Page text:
The Laksman Temple

is the best preserved of the temples with carving all around .The sanctum doorway has a panel of incarnations of Lord Vishnu. There is also a panel of the 9 planets. There are carvings of Krishna on the walls. The pancha-rath sanctum has a three-headed, four armed form of Lord Vishnu surrounded by 10 different incarnations.

The Chitragupta Temple

Dedicated to the sun-god Surya , the temple of the early 11th century faces east ward to the rising sun. The inner sanctum boast of an impressive image of the deity – the majestic sun god looming 5 feet high and driving a chariot.

The Eastern Group of Temples

The Eastern group mainly consists of Jain temples. There are three Jain temples within an enclosure wall. The Parsvanath Temples built in the mid 10th century is the largest .There are many beautiful Vaishnava Deities carved on the walls of the temples. The temple was originally dedicated to Adinath but the image of Parsvanath was placed in the sanctum in 1860. The
Santinath Temple with a 4.5m statue of Adinath, is the main place of worship. The inscriptions dates back to 1027 AD. The three Hindu temples in the group are the Brahma Temple, which has a four -faced lingum, The Vamana Temple embellished with images of apsaras at their alluring best,and the Javari Temple with a variety of sensuous attitudes mischievous ,sensuous and provocative, giving credibility to Khajuraho’s eroticism.

The Southern Group of Temples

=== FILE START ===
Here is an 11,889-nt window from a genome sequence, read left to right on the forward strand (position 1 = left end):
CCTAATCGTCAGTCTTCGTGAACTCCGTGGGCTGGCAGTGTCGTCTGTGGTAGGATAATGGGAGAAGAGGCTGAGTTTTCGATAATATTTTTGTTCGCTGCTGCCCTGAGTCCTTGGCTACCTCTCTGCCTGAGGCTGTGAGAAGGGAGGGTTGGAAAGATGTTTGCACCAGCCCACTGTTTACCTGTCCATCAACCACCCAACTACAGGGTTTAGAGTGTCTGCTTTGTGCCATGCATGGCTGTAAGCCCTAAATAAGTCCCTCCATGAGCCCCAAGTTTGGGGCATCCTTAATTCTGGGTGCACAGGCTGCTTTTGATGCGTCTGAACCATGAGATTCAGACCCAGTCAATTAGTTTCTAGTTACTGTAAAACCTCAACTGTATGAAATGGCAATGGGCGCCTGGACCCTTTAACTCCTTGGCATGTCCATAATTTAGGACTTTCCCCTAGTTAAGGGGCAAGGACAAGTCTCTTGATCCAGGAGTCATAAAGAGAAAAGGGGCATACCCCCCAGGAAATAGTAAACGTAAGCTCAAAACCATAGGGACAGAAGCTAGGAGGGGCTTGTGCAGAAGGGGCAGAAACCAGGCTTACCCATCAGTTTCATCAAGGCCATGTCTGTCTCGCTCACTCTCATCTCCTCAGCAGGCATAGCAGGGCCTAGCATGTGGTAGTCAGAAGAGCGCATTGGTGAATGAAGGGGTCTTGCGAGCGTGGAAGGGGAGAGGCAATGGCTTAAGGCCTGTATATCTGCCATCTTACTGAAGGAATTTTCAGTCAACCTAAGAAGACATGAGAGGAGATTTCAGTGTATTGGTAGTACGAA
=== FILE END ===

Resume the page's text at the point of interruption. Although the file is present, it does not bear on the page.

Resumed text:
The southern group lies 5kms from Khajuraho village. The Chaturbhuj Temple has an excellent sanctum which contains a 2.7 meter and four armed Dakshina-Murti image of lord Shiva. The Duladeo temple was the last Chandela temple in Khajuraho.

Fairs and Festivals

Dance Festival

The thousand year old temples at Khajuraho, built by the Chandella Kings, are majestic structures sculpted in stone. Only 22 of these temples remain today, to bear testimony to the craftsmanship of Chandella builders. Every year in March, these splendid temples come alive during the week-long festival of classical dances.Lokranjan Festival: Folk and tribal dances of ancient India. This is an effort to conduct various forms of dances at one platform. Lokranjan festival is organised in Khajuraho by the Adivasi Lok Kala Academy during 8-12 in Dec. It is a symbol of cultural awareness.


The festival marks Shiva’s marriage with Parvati, the daughter of the Himalayas. The 2.5-m-tall lingam of Kandariya Mahadeo temple is dressed as a bridegroom, with white and saffron dhotis, and surmounted by a huge, conical, silver paper crown. The nightlong ceremony is performed by the chief priest’s son who anoints the lingam with water from the sacred rivers of India. The chanting of hymns continues throughout the night, until the Brahmins stand to throw bel leaves and flower petals over the lingam, a sign that the wedding is complete.

How to Get Reach

By Air

Daily Flights are available to Khajuraho from Delhi and Varanasi.

By Train

The nearest railheads are Mahoba (64 km) and Harpalpur (94 km). Jhansi (175 km) and Satna (117 km) are convenient railheads for visitors from Delhi, Mumbai, Calcutta, Chennai, Agra and Varanasi Now Khajuraho is directly connected with Rail Network to Delhi.

By Road

Khajuraho is connected by regular bus services with Mahoba, Harpalpur, Satna, Jhansi, Gwalior, Agra, Jabalpur and Bhopal.